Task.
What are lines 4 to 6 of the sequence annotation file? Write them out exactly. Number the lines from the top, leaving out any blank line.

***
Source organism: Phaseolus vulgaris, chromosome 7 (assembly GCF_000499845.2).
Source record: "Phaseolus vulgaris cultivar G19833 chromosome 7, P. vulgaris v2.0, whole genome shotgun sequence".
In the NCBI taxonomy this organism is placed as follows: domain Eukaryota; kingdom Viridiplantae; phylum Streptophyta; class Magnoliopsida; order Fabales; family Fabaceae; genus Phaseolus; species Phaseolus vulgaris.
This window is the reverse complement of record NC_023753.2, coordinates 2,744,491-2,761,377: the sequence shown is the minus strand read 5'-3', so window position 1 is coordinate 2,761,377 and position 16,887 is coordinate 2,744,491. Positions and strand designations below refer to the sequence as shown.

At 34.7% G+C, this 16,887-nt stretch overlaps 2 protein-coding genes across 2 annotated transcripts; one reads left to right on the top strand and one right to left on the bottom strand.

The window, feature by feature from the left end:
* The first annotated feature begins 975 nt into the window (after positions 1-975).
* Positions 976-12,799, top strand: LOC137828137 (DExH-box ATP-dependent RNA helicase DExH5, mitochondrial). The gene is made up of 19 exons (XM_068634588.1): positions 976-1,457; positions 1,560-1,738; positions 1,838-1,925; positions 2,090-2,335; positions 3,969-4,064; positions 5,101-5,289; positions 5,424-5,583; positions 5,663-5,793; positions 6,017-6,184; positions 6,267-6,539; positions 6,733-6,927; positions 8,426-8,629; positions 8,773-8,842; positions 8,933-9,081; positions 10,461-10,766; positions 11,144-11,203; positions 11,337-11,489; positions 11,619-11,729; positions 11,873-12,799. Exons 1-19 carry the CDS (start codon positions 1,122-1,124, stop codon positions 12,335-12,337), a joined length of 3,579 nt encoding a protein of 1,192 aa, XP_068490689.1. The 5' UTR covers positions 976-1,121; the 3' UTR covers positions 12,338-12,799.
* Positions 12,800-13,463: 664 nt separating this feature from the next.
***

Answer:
This window is the reverse complement of record NC_023753.2, coordinates 2,744,491-2,761,377: the sequence shown is the minus strand read 5'-3', so window position 1 is coordinate 2,761,377 and position 16,887 is coordinate 2,744,491. Positions and strand designations below refer to the sequence as shown.

At 34.7% G+C, this 16,887-nt stretch overlaps 2 protein-coding genes across 2 annotated transcripts; one reads left to right on the top strand and one right to left on the bottom strand.

The window, feature by feature from the left end: